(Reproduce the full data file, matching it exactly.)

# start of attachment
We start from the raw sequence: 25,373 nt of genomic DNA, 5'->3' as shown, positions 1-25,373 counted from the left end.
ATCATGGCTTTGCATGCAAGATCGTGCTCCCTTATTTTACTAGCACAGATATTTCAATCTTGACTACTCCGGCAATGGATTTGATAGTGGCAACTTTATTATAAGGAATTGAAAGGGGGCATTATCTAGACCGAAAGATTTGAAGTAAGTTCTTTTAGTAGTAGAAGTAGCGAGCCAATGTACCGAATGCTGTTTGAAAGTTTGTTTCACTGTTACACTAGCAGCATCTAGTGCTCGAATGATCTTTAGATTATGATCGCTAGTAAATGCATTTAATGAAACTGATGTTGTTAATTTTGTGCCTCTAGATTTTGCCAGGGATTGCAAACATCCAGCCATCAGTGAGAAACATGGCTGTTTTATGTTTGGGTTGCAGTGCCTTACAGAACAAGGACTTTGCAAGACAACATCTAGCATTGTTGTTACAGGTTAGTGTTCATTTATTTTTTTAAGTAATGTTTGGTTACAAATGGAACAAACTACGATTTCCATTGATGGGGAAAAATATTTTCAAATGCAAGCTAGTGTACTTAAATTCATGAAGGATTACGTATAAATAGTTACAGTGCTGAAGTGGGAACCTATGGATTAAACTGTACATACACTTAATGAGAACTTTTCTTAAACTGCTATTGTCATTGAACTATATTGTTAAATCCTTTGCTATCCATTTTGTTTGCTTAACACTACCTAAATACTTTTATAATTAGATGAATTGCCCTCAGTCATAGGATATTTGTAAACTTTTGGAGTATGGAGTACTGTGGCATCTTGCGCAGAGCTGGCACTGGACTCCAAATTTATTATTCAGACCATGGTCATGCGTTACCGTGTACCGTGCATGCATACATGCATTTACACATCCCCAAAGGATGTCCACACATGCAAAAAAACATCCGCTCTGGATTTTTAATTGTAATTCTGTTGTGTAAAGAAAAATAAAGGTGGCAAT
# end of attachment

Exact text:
We start from the raw sequence: 25,373 nt of genomic DNA, 5'->3' as shown, positions 1-25,373 counted from the left end.
ATCATGGCTTTGCATGCAAGATCGTGCTCCCTTATTTTACTAGCACAGATATTTCAATCTTGACTACTCCGGCAATGGATTTGATAGTGGCAACTTTATTATAAGGAATTGAAAGGGGGCATTATCTAGACCGAAAGATTTGAAGTAAGTTCTTTTAGTAGTAGAAGTAGCGAGCCAATGTACCGAATGCTGTTTGAAAGTTTGTTTCACTGTTACACTAGCAGCATCTAGTGCTCGAATGATCTTTAGATTATGATCGCTAGTAAATGCATTTAATGAAACTGATGTTGTTAATTTTGTGCCTCTAGATTTTGCCAGGGATTGCAAACATCCAGCCATCAGTGAGAAACATGGCTGTTTTATGTTTGGGTTGCAGTGCCTTACAGAACAAGGACTTTGCAAGACAACATCTAGCATTGTTGTTACAGGTTAGTGTTCATTTATTTTTTTAAGTAATGTTTGGTTACAAATGGAACAAACTACGATTTCCATTGATGGGGAAAAATATTTTCAAATGCAAGCTAGTGTACTTAAATTCATGAAGGATTACGTATAAATAGTTACAGTGCTGAAGTGGGAACCTATGGATTAAACTGTACATACACTTAATGAGAACTTTTCTTAAACTGCTATTGTCATTGAACTATATTGTTAAATCCTTTGCTATCCATTTTGTTTGCTTAACACTACCTAAATACTTTTATAATTAGATGAATTGCCCTCAGTCATAGGATATTTGTAAACTTTTGGAGTATGGAGTACTGTGGCATCTTGCGCAGAGCTGGCACTGGACTCCAAATTTATTATTCAGACCATGGTCATGCGTTACCGTGTACCGTGCATGCATACATGCATTTACACATCCCCAAAGGATGTCCACACATGCAAAAAAACATCCGCTCTGGATTTTTAATTGTAATTCTGTTGTGTAAAGAAAAATAAAGGTGGCAAT